The higher the salary, the higher the work motivation, right? Well, not really.
Of course, if the external reward, such as money, is great enough, we'll keep at even the most unpleasant tasks. But, as Fischbach (1) explains, people usually do the minimum required to meet the goal in such situations. This means that extrinsic motivation alone is unlikely to help us truly excel. (Extrinsic motivation refers to doing something because it leads to a separable outcome - such as a higher salary. On the other hand, intrinsically motivated people do something because it is inherently interesting or enjoyable (2)).
So, back to money. It can indeed be a motivator, but is it for everyone? Keep reading, and learn something new about what motivates us to work better and engage more.
It seems that a higher salary is something that younger employees find motivating. A study by Rožman, Trever and Čančer (3) showed that motivation and satisfaction change as individuals age. More specifically, young employees (younger than 50 years of age) showed the highest agreement on average with the following motivating factors:
- higher salary
- the possibility of advancement
- and the opportunity for training and education.
This means that for younger employees, money is the number one motivator.
On the other hand, older employees, for better performance at work, highly agree with the following motivating factors:
- flexibility in the workplace
- the possibility of autonomy at work
- good relationships between employees
- the possibility of working at their own pace
- respect between employees
- equal treatment of employees by age.
Why is this important?
In order to compete effectively in the global marketplace, companies should design jobs to reduce stress and increase the motivation and satisfaction of employees. The primary condition for the successful management of employees in the organization is reflected in the support for high motivation and satisfaction of employees at different ages. Positive changes for age-diverse employees in the workplace will increase work performance. Motivated and satisfied employees tend to retain a high level of innovation, higher-quality work, and a higher level of efficiency. For older employees, increased motivation and satisfaction in the workplace could be essential for dealing with changes in working capabilities and significantly impact the well-being of age-diverse employees.
There is so much a company can do to make its employees motivated and happy. But, it is effective self-motivation that distinguishes high-achieving professionals from everyone else. This is where we enter the world of intrinsic motivation.
In her research, Fischbach (1) has shown that intrinsic motives predict achievement and success better than extrinsic ones. So, how do we intrinsically motivate ourselves?
Intrinsic motivation is about emotions (4). Basically, intrinsic rewards are those things about work that feel good - that generate positive emotions. To harness intrinsic motivation is to understand these emotions and amplify them. Focus on emotions such as joy (when you see your students have understood the lesson), pride (when your customer increases their sales after using your app), and inspiration (when you brainstorm with your colleagues and get new ideas). And think of these emotions as a circle - the more positive emotions about and at work you feel, the more motivated you are. The more motivated you are, the better results you achieve. The better the results, the more positive emotions you feel.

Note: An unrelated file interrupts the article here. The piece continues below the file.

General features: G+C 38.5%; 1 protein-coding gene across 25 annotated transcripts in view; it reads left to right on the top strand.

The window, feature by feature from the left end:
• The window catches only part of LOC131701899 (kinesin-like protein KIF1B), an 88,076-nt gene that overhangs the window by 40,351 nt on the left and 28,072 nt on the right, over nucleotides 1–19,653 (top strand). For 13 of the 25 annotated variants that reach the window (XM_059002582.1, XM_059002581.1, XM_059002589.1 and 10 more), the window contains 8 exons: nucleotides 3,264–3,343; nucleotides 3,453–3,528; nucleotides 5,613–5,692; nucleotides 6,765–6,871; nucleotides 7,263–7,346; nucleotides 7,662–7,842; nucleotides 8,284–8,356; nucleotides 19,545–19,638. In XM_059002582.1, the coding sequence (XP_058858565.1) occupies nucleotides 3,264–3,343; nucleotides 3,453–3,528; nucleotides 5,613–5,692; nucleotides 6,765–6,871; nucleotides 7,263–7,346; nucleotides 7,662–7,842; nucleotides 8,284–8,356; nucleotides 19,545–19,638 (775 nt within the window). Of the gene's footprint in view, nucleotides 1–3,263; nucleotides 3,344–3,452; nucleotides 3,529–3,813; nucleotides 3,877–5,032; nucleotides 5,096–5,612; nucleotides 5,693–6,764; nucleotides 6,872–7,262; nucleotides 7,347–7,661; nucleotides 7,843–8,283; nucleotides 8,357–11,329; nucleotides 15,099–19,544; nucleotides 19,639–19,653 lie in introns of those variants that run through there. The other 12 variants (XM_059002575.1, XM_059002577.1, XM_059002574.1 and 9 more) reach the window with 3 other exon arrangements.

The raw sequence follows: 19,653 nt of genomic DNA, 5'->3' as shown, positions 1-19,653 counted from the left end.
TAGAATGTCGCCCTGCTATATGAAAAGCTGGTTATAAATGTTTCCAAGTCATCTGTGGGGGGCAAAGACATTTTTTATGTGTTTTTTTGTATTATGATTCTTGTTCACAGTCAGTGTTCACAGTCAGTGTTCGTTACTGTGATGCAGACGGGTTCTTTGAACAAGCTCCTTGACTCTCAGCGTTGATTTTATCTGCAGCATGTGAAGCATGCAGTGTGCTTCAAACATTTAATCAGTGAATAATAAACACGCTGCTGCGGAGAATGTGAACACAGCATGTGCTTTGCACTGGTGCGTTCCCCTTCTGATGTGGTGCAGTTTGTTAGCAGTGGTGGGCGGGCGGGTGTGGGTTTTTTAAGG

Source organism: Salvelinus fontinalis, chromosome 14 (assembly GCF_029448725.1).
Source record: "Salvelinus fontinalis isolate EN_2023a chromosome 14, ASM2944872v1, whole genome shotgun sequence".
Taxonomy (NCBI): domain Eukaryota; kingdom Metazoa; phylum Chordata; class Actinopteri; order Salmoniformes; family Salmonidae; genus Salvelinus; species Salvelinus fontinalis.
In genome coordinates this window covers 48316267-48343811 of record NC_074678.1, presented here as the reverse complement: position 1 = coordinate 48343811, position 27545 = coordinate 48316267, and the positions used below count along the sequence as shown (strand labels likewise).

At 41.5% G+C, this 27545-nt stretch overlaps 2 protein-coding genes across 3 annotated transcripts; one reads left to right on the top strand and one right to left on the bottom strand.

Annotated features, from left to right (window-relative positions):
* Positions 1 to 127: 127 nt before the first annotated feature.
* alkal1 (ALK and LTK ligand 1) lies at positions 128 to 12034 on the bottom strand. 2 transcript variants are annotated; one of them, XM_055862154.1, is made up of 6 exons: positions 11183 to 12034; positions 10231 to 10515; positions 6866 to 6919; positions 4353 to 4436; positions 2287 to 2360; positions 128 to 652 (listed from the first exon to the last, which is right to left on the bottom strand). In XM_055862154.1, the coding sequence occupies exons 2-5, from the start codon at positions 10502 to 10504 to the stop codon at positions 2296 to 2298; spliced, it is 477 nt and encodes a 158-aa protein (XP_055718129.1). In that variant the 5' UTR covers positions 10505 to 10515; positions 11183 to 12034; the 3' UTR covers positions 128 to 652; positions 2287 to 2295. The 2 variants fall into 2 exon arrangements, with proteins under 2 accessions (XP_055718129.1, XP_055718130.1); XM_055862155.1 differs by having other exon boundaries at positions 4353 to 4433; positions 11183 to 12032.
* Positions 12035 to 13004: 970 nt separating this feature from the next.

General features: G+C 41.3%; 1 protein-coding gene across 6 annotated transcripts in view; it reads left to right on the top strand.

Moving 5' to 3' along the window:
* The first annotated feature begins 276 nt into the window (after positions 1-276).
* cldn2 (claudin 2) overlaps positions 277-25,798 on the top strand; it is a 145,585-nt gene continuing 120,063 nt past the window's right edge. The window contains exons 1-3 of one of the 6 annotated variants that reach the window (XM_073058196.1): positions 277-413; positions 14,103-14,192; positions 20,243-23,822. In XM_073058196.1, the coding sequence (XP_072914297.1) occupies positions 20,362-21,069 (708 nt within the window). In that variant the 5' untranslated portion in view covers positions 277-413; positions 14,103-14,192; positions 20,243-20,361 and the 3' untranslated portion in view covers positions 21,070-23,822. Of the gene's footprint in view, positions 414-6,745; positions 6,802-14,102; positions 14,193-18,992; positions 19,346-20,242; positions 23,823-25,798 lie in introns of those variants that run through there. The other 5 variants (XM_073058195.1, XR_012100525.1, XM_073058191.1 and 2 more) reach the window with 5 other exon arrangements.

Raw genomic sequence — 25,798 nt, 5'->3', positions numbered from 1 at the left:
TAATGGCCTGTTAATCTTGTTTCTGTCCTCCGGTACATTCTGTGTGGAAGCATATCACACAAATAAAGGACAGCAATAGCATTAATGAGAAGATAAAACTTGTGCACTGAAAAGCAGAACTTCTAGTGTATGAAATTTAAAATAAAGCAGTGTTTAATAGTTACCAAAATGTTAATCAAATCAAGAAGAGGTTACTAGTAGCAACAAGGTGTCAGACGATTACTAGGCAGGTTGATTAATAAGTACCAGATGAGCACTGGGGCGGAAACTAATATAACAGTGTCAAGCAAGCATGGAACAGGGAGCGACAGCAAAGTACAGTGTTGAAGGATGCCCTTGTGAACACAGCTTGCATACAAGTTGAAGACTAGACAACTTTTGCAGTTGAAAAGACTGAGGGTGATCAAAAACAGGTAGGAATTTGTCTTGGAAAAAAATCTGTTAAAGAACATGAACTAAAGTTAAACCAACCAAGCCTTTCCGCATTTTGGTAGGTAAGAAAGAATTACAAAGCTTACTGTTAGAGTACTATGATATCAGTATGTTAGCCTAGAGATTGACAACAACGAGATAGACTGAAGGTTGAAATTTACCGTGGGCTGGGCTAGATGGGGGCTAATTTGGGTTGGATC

To achieve these feelings, set the right goals. Don't forget - making SMART goals is a step closer to achieving them. Let's compare these goals:
I want to do better at work.
I want to finish an excel course before the next quartal to make my work easier.
I want to get a B2 certificate in German by the end of August to make more presentations for German clients.
For each of these goals, set mini-goals and track the progress. Also, if your goals are too easy to achieve, you might not get that feeling of pride and success. Challenging work is a great motivator, as it can keep employees engaged and interested in their role. For many people, having to overcome some level of difficulty in their work is much preferable to the boredom of an easy, unchallenging job. So, set a bar a bit higher than you did the last time. Not too much, but something that will take you a step out of your comfort zone. Achieving these goals is more rewarding, and the positive feelings are stronger.
Have you found some of those positive emotions in your work?
Think about them, amplify them, and get back to work :)
Getting yourself intrinsically motivated might be hard to learn, but it's critical to your success.
(1) Fischbach, A. (November - December 2018). How to Keep Working When You're Just Not Feeling It. Harvard Business Review. 138–141
(2) Ryan, R. & Deci, E. (2000). Intrinsic and Extrinsic Motivations: Classic Definitions and New Directions. Contemporary Educational Psychology 25, 54–67 (2000)
(3) Rožman, B., Treven, S., Čančer, V. (2017). Motivation and Satisfaction of Employees in the Workplace. Business Systems Research, 8(2), 14-25.
(4) Thomas, K. (2000). Intrinsic Motivation at Work: Building Energy and Commitment. San Francisco: Berrett-Koehler Publishers.